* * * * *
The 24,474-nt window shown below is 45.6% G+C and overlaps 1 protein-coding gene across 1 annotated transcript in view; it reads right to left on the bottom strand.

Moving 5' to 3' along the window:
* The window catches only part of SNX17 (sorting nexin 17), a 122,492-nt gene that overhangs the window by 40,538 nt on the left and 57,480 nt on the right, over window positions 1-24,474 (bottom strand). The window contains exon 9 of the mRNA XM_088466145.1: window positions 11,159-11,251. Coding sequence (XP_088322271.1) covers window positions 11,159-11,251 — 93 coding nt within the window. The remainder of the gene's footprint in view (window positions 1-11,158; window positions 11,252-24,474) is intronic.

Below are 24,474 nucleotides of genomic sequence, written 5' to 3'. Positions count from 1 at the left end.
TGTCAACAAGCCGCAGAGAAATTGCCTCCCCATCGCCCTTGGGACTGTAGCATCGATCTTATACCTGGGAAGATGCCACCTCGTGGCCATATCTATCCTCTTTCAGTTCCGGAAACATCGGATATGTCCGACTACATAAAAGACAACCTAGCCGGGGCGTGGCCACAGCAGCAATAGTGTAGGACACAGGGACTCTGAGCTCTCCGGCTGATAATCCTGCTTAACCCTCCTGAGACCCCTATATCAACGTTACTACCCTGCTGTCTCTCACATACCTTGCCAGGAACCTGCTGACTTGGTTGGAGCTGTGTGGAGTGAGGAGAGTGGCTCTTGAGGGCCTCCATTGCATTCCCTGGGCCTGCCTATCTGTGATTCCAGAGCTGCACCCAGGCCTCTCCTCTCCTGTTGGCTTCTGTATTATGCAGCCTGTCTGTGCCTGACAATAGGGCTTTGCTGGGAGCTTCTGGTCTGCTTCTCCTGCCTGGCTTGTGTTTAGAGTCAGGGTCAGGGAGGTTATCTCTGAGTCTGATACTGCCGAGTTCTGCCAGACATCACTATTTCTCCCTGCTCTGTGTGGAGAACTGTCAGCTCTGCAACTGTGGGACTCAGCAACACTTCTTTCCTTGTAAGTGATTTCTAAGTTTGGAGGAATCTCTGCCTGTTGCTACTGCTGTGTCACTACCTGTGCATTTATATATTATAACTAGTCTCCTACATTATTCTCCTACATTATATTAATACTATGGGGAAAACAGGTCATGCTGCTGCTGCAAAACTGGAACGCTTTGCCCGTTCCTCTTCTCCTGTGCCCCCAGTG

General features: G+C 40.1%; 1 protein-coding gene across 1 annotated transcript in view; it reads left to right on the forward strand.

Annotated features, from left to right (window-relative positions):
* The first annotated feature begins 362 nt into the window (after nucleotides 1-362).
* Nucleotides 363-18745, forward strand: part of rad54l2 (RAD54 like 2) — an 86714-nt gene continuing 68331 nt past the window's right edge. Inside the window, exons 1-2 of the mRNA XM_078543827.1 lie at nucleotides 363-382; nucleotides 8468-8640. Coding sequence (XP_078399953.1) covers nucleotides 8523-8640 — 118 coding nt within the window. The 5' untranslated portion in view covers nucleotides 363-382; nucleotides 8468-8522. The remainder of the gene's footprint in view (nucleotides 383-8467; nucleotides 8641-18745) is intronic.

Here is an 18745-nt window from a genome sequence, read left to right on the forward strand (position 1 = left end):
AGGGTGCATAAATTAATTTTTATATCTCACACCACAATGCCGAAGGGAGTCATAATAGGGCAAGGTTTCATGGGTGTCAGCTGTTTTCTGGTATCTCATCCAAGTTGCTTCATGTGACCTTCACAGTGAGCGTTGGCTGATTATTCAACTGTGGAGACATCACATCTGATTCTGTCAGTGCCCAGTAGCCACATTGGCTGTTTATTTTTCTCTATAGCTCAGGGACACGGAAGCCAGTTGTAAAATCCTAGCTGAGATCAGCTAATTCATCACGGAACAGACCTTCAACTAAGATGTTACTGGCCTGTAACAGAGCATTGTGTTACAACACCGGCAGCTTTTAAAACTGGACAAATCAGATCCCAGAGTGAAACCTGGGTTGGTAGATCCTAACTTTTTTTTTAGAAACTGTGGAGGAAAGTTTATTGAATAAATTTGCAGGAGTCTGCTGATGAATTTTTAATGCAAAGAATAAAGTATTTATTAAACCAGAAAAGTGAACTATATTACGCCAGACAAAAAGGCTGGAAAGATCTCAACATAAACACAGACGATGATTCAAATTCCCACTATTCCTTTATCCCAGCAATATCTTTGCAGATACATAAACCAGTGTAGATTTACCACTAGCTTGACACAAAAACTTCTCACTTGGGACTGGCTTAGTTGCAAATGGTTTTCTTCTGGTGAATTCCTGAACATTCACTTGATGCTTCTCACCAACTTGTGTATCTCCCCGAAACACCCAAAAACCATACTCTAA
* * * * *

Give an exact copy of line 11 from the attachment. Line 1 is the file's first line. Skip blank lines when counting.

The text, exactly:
AGGGTGCATAAATTAATTTTTATATCTCACACCACAATGCCGAAGGGAGTCATAATAGGGCAAGGTTTCATGGGTGTCAGCTGTTTTCTGGTATCTCATCCAAGTTGCTTCATGTGACCTTCACAGTGAGCGTTGGCTGATTATTCAACTGTGGAGACATCACATCTGATTCTGTCAGTGCCCAGTAGCCACATTGGCTGTTTATTTTTCTCTATAGCTCAGGGACACGGAAGCCAGTTGTAAAATCCTAGCTGAGATCAGCTAATTCATCACGGAACAGACCTTCAACTAAGATGTTACTGGCCTGTAACAGAGCATTGTGTTACAACACCGGCAGCTTTTAAAACTGGACAAATCAGATCCCAGAGTGAAACCTGGGTTGGTAGATCCTAACTTTTTTTTTAGAAACTGTGGAGGAAAGTTTATTGAATAAATTTGCAGGAGTCTGCTGATGAATTTTTAATGCAAAGAATAAAGTATTTATTAAACCAGAAAAGTGAACTATATTACGCCAGACAAAAAGGCTGGAAAGATCTCAACATAAACACAGACGATGATTCAAATTCCCACTATTCCTTTATCCCAGCAATATCTTTGCAGATACATAAACCAGTGTAGATTTACCACTAGCTTGACACAAAAACTTCTCACTTGGGACTGGCTTAGTTGCAAATGGTTTTCTTCTGGTGAATTCCTGAACATTCACTTGATGCTTCTCACCAACTTGTGTATCTCCCCGAAACACCCAAAAACCATACTCTAA